Geographies in Depth

3 unexpected consequences of the US-China trade war

A 100 yuan banknote (R) is placed next to a $100 banknote in this picture illustration taken in Beijing November 7, 2010. China must keep a firm grip on the yuan exchange rate in order to keep speculative capital at bay, a senior official at the country's foreign exchange regulator was quoted as saying by local media. Picture taken November 7, 2010. REUTERS/Petar Kujundzic (CHINA - Tags: BUSINESS)  FOR BEST QUALITY IMAGE SEE GF2E7981Q5601 - GM1E6BF19MU01

The stand-off began last year, when the US raised tariffs on washing machines and solar cell imports. Image: REUTERS/Petar Kujundzic

Emma Charlton
Senior Writer, Forum Agenda
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This article is part of: Annual Meeting of the New Champions

Almost 10,000 kilometres separate the winemakers in California’s Napa Valley and consumers in Beijing.

Even so, they’re both affected by the trade war between the two largest economies in the world. The stand-off began last year, when the US brought in tariffs on washing machines and solar cell imports. Since then, trade relations have been on something of a roller coaster, appearing to deteriorate in recent weeks, although discussions ahead of the G20 indicate that a resolution could be close.

While some of the implications of the dispute are obvious – US tariffs on imported steel and aluminium hit China, since it’s the world’s largest steel exporter – there are some unforeseen side-effects in today's hyper-connected economy.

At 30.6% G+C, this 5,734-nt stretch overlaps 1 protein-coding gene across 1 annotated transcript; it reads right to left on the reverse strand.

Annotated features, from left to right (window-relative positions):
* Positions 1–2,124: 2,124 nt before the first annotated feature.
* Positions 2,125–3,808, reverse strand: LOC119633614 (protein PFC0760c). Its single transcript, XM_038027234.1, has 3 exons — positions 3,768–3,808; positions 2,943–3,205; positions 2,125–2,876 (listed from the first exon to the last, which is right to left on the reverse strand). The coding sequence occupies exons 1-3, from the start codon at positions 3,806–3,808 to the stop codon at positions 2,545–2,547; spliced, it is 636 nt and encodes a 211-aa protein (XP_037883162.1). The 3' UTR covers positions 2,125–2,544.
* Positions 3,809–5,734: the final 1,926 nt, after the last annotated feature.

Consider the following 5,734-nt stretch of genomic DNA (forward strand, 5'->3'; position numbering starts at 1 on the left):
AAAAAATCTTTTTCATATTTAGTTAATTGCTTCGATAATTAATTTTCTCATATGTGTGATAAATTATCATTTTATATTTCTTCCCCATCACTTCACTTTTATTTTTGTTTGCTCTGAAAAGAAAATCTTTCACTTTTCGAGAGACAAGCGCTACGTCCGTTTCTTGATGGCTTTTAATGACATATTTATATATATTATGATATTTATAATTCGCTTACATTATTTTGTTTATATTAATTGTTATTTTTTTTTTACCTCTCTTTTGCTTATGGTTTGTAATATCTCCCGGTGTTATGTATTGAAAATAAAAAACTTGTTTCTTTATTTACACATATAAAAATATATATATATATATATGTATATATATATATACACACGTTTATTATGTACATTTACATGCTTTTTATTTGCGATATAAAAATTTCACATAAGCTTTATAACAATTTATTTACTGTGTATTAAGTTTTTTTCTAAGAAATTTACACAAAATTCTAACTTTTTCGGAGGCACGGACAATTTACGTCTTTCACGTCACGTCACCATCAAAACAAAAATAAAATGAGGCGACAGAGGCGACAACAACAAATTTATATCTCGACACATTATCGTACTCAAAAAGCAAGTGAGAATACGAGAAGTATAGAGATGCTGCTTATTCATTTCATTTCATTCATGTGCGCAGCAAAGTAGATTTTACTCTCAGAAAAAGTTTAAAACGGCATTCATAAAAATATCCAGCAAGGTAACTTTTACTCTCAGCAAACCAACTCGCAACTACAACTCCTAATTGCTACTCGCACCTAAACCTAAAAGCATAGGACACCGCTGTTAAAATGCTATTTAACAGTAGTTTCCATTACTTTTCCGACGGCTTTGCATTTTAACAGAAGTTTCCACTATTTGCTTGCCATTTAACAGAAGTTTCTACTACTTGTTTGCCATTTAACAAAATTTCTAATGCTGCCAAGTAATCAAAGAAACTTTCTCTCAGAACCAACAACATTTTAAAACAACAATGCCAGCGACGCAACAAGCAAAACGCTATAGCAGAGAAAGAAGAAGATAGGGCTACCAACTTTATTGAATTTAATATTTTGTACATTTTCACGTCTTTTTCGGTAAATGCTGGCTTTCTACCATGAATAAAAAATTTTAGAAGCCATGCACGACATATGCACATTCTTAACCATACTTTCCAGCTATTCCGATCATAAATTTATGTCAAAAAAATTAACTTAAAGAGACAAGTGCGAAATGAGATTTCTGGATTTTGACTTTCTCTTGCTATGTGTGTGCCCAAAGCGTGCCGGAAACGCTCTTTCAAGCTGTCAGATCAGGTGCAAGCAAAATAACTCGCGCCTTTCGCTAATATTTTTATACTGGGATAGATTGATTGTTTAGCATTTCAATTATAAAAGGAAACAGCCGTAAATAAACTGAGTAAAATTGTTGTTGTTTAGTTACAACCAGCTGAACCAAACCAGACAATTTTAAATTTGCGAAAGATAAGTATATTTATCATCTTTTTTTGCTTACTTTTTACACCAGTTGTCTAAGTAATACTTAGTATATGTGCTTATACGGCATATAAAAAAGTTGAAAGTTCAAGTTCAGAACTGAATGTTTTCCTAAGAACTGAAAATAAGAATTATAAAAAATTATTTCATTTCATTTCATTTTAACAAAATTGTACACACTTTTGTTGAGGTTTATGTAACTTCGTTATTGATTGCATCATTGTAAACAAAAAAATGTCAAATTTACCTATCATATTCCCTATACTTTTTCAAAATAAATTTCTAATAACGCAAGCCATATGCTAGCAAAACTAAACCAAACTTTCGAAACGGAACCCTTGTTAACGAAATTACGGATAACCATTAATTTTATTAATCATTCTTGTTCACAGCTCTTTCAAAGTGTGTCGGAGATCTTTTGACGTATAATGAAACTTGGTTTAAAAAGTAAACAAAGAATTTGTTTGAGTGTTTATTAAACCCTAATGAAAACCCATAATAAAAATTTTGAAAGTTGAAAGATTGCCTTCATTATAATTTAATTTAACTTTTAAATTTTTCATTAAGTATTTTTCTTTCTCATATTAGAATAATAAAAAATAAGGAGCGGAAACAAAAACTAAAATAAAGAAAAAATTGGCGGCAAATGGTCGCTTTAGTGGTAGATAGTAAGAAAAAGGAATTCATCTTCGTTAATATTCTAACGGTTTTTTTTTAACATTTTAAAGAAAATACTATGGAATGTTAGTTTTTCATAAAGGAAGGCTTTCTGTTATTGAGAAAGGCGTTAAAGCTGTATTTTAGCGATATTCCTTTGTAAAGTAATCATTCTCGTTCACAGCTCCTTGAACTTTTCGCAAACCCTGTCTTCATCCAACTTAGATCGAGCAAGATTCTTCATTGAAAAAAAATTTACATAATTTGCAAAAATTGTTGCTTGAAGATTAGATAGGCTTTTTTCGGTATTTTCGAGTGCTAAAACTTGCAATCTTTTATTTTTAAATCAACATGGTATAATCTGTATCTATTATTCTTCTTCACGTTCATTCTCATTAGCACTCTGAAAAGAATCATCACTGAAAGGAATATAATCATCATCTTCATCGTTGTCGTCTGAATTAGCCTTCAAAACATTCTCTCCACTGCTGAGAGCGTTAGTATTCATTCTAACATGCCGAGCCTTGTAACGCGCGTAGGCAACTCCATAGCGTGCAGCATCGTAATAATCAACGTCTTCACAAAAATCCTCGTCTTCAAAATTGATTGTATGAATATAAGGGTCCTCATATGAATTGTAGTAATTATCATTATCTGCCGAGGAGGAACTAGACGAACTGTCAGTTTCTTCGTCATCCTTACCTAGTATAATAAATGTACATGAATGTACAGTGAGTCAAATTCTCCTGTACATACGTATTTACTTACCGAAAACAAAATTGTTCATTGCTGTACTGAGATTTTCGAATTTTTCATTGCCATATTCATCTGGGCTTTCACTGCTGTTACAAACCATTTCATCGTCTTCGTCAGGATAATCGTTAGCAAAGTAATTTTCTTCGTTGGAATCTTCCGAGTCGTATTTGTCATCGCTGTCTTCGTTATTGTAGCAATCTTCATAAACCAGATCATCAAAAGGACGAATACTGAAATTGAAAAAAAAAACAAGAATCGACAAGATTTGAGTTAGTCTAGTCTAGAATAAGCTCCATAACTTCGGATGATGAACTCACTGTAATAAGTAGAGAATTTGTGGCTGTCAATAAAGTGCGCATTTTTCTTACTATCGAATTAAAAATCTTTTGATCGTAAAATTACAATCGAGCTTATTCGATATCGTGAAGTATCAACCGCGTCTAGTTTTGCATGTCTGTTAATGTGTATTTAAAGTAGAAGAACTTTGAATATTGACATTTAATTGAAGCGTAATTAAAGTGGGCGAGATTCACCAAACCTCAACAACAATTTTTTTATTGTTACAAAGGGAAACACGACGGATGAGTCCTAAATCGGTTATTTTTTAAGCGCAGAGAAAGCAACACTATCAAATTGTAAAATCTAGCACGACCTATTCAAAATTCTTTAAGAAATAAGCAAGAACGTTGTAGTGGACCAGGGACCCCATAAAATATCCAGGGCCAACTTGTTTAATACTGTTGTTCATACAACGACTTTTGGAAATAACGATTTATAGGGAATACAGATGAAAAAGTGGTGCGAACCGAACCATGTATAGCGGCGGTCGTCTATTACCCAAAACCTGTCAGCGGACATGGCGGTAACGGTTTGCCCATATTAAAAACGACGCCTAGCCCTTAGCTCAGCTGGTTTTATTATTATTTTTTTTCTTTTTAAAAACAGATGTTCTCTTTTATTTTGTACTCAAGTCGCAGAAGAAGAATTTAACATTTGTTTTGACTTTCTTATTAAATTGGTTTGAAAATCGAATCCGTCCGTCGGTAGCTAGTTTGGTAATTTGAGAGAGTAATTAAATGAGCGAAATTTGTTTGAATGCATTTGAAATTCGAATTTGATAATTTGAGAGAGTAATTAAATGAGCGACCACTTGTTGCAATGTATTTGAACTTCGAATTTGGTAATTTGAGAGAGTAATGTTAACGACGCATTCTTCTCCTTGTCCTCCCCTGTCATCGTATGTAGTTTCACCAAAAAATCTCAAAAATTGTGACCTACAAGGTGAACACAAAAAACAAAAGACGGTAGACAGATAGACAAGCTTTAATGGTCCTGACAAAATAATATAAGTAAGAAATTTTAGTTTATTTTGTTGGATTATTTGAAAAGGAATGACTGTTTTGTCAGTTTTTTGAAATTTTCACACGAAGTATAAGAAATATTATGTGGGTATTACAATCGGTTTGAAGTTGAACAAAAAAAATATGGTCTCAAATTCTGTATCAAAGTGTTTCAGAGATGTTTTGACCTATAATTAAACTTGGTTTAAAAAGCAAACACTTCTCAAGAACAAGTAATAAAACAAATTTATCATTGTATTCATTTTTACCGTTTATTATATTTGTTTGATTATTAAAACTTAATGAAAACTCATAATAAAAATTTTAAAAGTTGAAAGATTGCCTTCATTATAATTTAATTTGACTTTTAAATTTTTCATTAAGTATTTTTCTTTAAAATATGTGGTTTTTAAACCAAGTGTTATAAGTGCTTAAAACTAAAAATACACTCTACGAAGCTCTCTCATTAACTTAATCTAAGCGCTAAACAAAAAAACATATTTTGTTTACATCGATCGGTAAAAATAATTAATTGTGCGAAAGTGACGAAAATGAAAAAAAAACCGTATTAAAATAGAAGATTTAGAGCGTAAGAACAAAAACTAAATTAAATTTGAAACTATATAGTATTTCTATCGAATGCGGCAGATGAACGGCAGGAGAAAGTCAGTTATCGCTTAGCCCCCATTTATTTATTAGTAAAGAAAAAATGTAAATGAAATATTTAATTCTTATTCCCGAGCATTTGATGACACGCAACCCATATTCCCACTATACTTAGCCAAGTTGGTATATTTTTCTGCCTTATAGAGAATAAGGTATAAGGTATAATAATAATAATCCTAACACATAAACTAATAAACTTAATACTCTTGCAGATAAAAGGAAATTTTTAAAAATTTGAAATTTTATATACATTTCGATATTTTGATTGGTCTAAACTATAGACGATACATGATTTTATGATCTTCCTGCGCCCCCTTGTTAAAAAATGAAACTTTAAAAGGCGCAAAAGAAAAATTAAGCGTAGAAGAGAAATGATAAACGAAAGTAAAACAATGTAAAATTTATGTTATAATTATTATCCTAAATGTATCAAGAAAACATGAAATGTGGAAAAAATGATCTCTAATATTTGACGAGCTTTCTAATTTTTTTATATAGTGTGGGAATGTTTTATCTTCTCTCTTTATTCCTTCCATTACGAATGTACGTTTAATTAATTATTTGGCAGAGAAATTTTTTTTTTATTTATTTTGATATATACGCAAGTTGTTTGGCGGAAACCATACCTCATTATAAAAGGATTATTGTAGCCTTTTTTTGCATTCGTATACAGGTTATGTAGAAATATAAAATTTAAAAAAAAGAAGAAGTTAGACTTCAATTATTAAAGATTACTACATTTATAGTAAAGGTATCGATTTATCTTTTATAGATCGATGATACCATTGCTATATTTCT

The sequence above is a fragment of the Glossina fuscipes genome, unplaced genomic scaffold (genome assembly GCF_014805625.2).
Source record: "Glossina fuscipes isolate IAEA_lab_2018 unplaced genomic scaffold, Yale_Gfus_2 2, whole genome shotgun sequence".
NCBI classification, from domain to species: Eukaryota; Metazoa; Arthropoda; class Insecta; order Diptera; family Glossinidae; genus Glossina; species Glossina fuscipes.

Image: Statista

1. The trade war has given wine-makers a bitter taste

China’s wine importers and US exporters will be hit, according to Reuters. Additional tariffs on American wines mean there’s no wiggle room for importers, that story said.

US wine exports to China were $59 million in 2018, down 13% in volume and slumping almost 25% in value compared to 2017, according to the Wine Institute.

2. Chinese tourists are avoiding the United States

More than 10,000 kilometers away in China, the trade tensions also seem to be affecting how and where people are choosing to travel, which could dent the US tourism industry significantly, according to research firm, ForwardKeys.

The research from 2018 showed that the biggest impact was on bookings for group travel of six or more passengers from China to the US, which fell more than 30% in 2018 compared with 2017.

The trade war’s impact on Chinese tourism to the US. Image: ForwardKeys

“Our findings strongly suggest that President Trump’s trade war has had a significant impact on Chinese tourism to the US,” said ForwardKeys CEO and co-founder Olivier Jager. “It is unquestionable that the Chinese appetite for visiting the US is diminishing and that is bound to worry the US travel industry.”

3. The trade war could impact your mobile operating system

Tech giant Huawei Technologies confirmed it has built its own operating system in case the trade tensions interfere with its use of Google’s Android system.

While the company says it doesn’t want to shift away from Android and only plans to use its own operating system in “extenuating circumstances,” an escalation in the stand-off between China and the US could force its hand. And that could disrupt the role Apple and Google play in running operating systems worldwide.

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What is AMNC, the World Economic Forum's meeting in China?

How to move beyond the trade war to a constructive relationship between the global powers will be on the agenda at the World Economic Forum's Annual Meeting of the New Champions in Dalian, July 1-3.

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Geographies in DepthGlobal CooperationEconomic Growth
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